I was talking with a girl who is studying childhood development here in Chicago. She’s from South Korea. While she isn’t learning a whole lot at school, she is learning a lot at home with her host family who has a 17 month baby and a three year old boy. Lately, the three year old has been crying in the middle of the night for his momma. The parents think at his age the boy ought to have more fortitude, so they decided to leave him alone until he’s finished crying and goes to sleep. But the other night, says the girl, the boy- after failing to get his mother’s attention with ‘Momma! Momma!’- started to shout, ‘I pooped! I pooped!’ Of course, the mother rushed in to take care of her son but the toddler was as free of poop as a constipation convention.
This, the girl from South Korea tells me, just goes to show how intelligent three year olds can be. Intelligent? Try manipulative. Baby humans know how to lie like baby sea turtles know how to run to the sea. Instinct. Which, to the toddlers’ credit, isn’t a bad thing. In fact, in this context, it’s probably wrong to frame lying in moral terms. A three year old human being has absolutely no way of fending for itself; it can’t hunt it can’t gather it can’t do shit. The only way a three year old can ensure its survival is this: getting attention. From mom, dad, brothers and sisters, anyone who will take care of him.
Trust me. I’m speaking from experience as a youngest child. We’re prodigies; we make attention-getting an art-form before we can even lift up our heads. We grab undivided attention like a windowsill collects dust. Have you ever met a youngest child who wasn’t an entertainer? Exactly. They didn’t make it to their fourth birthday.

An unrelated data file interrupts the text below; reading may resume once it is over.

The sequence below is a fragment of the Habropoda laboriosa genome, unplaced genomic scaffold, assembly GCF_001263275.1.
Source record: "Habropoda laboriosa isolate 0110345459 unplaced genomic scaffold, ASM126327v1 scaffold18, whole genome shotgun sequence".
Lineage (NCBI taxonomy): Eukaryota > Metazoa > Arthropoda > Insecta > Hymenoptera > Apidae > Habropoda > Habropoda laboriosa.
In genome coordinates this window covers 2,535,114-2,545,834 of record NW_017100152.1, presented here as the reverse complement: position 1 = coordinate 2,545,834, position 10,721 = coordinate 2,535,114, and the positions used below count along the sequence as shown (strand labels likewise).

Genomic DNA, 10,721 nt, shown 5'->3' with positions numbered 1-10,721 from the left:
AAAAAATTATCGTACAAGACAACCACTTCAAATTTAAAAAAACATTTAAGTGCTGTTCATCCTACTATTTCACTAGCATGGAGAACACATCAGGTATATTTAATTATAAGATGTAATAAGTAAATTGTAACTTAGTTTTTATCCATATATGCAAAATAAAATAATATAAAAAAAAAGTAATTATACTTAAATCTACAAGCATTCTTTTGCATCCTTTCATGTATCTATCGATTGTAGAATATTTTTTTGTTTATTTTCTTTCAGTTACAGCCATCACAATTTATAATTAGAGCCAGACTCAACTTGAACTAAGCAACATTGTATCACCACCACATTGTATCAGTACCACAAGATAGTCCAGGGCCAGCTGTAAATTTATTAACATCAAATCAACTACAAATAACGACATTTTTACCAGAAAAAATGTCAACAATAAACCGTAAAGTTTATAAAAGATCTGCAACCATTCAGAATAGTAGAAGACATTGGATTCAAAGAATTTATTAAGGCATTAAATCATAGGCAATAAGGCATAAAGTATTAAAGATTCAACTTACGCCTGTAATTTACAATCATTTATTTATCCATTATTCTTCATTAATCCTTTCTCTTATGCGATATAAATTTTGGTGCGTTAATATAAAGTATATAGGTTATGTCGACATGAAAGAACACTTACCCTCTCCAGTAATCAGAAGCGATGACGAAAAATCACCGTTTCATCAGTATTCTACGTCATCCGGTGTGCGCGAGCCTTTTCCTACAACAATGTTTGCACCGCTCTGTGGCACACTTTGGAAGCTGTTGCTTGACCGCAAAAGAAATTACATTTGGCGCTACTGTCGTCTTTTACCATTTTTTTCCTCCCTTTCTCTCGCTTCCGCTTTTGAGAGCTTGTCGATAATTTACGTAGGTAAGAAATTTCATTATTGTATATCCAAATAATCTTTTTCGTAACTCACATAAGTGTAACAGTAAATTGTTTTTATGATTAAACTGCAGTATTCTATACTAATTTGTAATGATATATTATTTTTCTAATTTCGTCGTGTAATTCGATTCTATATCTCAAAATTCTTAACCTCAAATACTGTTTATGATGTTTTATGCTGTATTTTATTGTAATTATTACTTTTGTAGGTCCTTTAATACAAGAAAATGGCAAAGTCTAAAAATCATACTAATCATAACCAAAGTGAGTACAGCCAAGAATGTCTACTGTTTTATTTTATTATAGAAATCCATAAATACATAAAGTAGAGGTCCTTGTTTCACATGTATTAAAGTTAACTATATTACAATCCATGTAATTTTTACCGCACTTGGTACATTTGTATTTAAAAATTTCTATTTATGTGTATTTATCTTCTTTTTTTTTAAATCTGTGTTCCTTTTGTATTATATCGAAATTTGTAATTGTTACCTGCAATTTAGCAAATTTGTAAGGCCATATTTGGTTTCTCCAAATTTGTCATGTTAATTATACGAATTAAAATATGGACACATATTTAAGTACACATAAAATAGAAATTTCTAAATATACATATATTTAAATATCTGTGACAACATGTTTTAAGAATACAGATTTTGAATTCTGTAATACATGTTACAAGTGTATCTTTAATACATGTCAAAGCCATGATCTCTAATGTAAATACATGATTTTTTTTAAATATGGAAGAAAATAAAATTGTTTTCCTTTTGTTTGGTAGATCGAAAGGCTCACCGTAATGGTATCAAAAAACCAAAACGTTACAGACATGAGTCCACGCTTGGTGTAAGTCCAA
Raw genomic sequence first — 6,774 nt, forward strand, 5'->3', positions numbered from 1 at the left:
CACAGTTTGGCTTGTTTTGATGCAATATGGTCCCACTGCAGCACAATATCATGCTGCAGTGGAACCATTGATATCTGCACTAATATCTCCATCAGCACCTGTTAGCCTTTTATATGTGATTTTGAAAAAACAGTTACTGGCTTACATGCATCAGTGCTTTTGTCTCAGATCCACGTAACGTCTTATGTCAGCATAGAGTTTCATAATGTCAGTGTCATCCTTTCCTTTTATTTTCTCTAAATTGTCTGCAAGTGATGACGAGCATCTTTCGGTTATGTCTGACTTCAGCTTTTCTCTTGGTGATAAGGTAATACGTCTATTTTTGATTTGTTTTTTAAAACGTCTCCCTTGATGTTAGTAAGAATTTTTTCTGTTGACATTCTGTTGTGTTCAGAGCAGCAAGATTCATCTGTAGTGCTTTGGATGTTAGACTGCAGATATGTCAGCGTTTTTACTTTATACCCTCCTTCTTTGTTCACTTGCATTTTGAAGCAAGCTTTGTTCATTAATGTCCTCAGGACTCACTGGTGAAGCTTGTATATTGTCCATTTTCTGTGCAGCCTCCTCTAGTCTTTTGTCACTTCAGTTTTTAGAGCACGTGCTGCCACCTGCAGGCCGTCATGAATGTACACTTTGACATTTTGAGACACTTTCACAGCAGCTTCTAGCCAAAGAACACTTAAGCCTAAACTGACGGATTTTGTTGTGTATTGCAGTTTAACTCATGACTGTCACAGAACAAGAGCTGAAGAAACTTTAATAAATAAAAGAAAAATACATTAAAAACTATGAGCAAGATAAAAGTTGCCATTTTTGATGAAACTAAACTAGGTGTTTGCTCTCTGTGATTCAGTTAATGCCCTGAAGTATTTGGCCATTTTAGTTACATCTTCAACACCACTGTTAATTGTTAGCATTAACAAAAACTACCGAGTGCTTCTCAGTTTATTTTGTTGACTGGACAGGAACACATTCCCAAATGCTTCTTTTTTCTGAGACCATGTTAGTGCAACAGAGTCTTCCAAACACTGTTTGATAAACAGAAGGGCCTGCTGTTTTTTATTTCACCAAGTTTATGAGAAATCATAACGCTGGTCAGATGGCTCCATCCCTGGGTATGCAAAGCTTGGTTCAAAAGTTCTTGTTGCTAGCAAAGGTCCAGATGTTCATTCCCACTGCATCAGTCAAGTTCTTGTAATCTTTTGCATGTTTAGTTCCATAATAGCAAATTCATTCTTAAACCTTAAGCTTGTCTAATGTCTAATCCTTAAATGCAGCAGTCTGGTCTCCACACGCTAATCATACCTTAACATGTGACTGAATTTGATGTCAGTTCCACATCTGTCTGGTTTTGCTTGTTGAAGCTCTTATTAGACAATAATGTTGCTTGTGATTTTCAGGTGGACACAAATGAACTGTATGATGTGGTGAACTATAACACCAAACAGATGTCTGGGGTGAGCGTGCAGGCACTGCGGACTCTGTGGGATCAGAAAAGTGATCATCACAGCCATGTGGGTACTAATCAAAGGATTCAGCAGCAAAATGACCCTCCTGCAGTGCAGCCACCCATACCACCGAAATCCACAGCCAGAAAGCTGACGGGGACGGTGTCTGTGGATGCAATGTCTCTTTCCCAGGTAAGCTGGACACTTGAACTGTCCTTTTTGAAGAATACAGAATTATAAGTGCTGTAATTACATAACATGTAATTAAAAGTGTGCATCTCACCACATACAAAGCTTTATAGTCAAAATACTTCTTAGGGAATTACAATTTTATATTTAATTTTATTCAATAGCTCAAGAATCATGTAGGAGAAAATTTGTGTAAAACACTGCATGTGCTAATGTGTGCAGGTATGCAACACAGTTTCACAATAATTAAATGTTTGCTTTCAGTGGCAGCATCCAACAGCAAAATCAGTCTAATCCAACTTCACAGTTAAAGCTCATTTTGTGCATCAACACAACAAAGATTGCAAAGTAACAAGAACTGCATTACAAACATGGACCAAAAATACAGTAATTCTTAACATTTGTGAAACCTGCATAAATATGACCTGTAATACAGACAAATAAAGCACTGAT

We lie. We cry. We tell you we pooped when really we didn’t. We see that makes you laugh and that when you laugh you stick around. So we make that our sole objective. Laughter.
During childhood development, manipulation in the form of lying or entertainment isn’t bad, it’s strategic. The problem arises when the three year old boy becomes a twenty three year old man-boy who still relies on telling people (now not only the caregiver but girlfriends, boyfriends, teachers, friends and even strangers) he pooped himself in order to get their attention. Only he doesn’t use literal ‘poop’. He acts troubled, like he has a heavy weight you couldn’t imagine carrying; he makes you worried for his survival; he emits cries of help without appearing to be intentionally doing so. Oh but I was.
This is when we can put on the lens of morality. When old justifiable behaviors from childhood are practiced unjustly as an adult. One of my biggest problems is people-pleasing. It’s so pernicious and indelible because it’s so innocuous and accepted. I’m nice. But not because I’m honestly motivated from within to do nice things, but I have a fear that if not- if not!? ‘Momma! Momma!’
I’ll die, alone and abandoned. Or be killed by the tribe for failing to be good.
OK, it’s not that extreme. Just because I’m nice, entertaining, or pleasing to you doesn’t mean I’m manipulating you. But sometimes it does. I’ve caught myself doing it with bosses (ass-kissing) landlords (more ass-kissing) and authority figures (smooch!). I don’t do it with people I don’t depend on. In fact, I can be haughty, if not an out-right bully with people I absolutely do not depend upon. That’s not the true me, but it’s a part of me, just as much as the adorable me.
Help me. Next time we’re talking ask, What are you really thinking, Ben? What is it you want?